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A Fiorentine Minchiate Restored by Marco Benedetti

Announcing a Fiorentine Minchiate deck produced by Marco Cesare Benedetti of Rome, Italy. The strong lines, rich colors and expressive faces make this limited edition deck very readable. Before I get into specifics of Benedetti’s deck, let’s get clear on what a Minchiate deck is and how it differs from tarot.

What’s a Minchiate?

four Minchiate cards

It’s one of largest playing card decks ever created — a tarot deck expanded from 78 to 97 cards by adding the four elements, twelve zodiac signs, plus the four virtues that were omitted from the tarot deck. Shown at left are Taurus, Pisces, Water, and Prudence.

The original trionfi deck from the 1430s must have seemed musty and medieval to a new generation of game players; so in mid-1400s Florence someone updated the imagery and made the game more exciting by adding nineteen trump cards. The deck and game spread quickly from the center of Minchiate production in Tuscany to the major cities of Italy, as well as Sicily, where it influenced the unique Sicilian-style tarot deck. In the 17th and 18th centuries, Minchiate decks were exported to France, Germany and London. By the nineteenth century the game was fading in popularity and eventually was played only in its original Tuscan homeland.

Minchiate Fool and Bagatto cards

Minchiate decks come in two styles: the original wood block Fiorentine, and the finely engraved Etruria which appeared in the early 18th century. You can quickly determine a deck’s style by looking at the distinctive Fool and Bagatto cards. The Fiorentine style is on top and the Etrurian on the bottom.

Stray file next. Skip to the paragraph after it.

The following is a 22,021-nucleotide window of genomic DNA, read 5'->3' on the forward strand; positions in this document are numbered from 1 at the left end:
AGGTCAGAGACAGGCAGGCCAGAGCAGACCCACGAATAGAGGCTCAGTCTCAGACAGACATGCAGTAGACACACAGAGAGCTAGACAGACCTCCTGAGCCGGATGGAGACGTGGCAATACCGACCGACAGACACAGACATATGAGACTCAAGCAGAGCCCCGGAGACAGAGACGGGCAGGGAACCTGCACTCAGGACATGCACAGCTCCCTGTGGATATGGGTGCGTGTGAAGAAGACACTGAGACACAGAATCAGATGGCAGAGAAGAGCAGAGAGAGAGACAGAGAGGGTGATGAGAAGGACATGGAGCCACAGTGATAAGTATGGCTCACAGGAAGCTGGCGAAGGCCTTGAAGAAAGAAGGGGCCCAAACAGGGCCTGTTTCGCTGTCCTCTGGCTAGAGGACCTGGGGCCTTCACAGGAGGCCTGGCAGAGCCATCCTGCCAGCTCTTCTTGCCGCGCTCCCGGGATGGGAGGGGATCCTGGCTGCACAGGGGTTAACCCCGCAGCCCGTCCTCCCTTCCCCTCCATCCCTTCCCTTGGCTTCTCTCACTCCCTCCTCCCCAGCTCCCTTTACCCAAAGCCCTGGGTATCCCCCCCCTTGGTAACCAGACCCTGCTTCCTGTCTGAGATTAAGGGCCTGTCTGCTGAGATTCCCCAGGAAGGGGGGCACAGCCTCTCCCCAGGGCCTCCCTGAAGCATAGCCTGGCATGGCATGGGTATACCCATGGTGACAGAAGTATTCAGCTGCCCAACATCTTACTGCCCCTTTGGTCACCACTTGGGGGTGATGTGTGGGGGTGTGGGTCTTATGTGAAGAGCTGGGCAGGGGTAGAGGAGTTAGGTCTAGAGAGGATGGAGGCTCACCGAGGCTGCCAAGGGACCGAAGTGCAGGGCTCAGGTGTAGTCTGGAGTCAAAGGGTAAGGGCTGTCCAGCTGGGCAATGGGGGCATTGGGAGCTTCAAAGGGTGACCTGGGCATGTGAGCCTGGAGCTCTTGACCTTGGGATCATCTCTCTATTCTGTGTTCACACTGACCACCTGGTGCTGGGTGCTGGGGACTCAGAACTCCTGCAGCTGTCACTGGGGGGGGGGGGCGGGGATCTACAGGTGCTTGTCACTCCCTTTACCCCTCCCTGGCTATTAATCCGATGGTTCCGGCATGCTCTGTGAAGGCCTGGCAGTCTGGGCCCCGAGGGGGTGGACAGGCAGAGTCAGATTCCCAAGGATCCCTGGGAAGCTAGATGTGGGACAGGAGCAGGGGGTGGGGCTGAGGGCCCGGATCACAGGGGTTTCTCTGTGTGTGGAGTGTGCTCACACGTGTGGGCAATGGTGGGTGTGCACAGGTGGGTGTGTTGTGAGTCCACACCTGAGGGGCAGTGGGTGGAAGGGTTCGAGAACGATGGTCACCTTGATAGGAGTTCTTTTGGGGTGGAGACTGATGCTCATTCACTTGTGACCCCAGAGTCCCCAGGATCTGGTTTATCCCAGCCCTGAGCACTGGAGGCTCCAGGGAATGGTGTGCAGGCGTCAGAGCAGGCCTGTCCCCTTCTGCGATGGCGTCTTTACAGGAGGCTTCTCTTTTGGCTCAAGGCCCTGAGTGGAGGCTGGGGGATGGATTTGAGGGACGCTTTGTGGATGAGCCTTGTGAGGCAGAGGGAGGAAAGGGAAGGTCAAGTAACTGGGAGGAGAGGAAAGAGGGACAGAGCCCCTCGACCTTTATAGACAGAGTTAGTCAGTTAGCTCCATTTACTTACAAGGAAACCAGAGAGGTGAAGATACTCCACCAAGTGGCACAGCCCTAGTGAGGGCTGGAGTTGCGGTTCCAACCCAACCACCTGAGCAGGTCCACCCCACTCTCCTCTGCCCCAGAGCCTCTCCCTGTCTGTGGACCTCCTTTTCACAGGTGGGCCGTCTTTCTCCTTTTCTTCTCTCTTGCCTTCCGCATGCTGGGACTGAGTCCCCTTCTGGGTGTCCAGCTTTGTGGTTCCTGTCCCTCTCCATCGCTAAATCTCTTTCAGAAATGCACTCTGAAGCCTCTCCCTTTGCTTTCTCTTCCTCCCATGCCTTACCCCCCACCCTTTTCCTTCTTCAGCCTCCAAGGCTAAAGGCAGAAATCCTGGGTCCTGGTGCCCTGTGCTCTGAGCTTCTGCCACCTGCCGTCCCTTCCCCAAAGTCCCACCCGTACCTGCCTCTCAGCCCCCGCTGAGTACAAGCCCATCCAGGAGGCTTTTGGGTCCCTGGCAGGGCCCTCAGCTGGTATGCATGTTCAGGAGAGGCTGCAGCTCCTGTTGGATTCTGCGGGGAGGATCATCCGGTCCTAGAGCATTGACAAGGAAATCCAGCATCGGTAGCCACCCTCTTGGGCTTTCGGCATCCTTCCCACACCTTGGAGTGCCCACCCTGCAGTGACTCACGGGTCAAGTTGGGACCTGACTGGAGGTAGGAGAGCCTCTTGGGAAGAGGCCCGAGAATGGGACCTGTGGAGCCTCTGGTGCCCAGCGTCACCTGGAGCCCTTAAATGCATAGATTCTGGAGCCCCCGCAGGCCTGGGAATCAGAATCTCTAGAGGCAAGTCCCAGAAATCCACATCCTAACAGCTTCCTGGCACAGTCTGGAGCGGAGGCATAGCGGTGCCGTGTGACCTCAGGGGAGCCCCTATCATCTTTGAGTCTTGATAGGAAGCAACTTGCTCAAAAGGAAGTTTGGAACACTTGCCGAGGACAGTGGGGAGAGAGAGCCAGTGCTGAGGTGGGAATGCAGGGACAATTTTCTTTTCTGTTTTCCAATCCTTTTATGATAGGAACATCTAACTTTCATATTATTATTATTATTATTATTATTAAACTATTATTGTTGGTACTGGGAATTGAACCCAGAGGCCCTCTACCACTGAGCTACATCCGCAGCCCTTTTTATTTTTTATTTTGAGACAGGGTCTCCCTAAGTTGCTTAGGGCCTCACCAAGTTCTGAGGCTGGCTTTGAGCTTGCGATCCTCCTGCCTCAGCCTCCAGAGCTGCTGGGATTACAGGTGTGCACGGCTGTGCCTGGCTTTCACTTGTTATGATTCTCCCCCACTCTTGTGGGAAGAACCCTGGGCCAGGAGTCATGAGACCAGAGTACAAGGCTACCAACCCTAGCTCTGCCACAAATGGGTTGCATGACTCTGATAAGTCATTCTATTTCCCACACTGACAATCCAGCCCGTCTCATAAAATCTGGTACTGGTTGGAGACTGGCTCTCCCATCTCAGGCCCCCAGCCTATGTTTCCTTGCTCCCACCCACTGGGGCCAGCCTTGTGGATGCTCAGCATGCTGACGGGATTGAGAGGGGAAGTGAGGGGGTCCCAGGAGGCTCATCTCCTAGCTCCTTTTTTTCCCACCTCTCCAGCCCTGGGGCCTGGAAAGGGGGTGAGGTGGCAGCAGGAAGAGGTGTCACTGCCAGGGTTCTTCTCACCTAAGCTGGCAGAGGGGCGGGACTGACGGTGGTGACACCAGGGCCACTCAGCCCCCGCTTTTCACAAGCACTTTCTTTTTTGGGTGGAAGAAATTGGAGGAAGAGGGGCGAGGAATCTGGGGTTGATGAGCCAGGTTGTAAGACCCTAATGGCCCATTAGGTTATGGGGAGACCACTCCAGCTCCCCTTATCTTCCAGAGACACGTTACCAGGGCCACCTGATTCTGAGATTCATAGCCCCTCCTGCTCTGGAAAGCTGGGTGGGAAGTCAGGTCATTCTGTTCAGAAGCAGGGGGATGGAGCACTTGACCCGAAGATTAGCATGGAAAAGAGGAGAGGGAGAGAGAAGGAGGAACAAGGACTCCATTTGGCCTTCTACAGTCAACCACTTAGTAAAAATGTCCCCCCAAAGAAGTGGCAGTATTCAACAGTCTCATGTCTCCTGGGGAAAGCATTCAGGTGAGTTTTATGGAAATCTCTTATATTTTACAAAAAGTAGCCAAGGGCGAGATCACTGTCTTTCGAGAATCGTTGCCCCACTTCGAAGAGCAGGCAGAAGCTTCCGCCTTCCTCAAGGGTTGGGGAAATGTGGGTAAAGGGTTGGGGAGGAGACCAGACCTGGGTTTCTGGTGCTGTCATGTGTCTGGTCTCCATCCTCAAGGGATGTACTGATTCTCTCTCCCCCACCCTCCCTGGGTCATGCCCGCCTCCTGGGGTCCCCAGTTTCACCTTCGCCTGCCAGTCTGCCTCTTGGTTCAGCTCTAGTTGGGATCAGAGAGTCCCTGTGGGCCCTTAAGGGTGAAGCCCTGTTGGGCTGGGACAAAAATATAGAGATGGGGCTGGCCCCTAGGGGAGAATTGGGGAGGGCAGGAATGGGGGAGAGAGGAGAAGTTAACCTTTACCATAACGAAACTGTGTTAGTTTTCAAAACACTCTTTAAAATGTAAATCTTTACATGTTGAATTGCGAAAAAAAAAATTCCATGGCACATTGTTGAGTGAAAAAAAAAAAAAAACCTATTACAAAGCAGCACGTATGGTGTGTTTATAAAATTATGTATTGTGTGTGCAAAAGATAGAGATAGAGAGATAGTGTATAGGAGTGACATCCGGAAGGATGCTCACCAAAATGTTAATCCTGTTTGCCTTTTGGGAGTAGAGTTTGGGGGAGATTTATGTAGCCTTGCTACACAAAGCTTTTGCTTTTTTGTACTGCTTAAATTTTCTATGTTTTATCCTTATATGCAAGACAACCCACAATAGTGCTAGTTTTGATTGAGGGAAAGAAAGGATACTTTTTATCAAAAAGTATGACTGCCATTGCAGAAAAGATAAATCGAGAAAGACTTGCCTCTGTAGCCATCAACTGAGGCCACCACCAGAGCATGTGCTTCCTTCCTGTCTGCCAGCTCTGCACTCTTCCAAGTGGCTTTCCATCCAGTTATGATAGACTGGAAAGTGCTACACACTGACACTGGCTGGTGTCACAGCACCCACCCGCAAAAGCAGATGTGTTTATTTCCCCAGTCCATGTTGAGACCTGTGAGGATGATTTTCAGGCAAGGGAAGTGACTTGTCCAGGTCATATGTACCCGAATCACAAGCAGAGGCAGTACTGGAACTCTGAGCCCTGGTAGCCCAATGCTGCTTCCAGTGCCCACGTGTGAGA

Minchiate Papi cards

Aside from the added cards, Minchiate deviates from tarot by reducing the Pope/Papesse and Emperor/Empress pairs to three figures. In the Etrurian style, these cards are designated the Grand Duke and the Eastern and Western Emperor, and are obviously masculine. In the older Fiorentine style they are called the Three Papi, where some seem rather androgynous or even feminine.

How Else Does Minchiate Differ From Tarot?

four Minchiate cards

The Knights are either centaurs or a hybrid man/monster. In the suits of Cups and Coins the Page is a female Maid. The Swords are straight, and there are little animals on many pip cards. The highest trump cards from numbers 33 to 40 are called the Arie and have distinctive red backgrounds, like Fame at the top of this page and the Sun to the left. The red in Benedetti’s deck is not too bright, not orangish (a color I can’t stand), and not dark and heavy. It’s a just-right Goldilocks color that sets off the rich golds and blues beautifully.

The faces on Benedetti’s court cards are expressive and individual, making the deck very readable. The court cards in each suit are easy to identify by the distinctive colors of their clothing.

Two Minchiate cards

The cards are 2.25 x 4.0 inches, printed by Ludocards in a limited edition of 50, on smooth, flexible 350 gpm card stock. The deck is very pleasant to handle and easy to shuffle.

Get your signed and numbered deck by emailing: Benedetti @

See more cards on the Marco Benedetti Tarot facebook page.

Decks used to illustrate this article
Minchiate Fiorentine. Carte Fine Benedetti, 2022. An 18th century black and white wood block print restored and colored.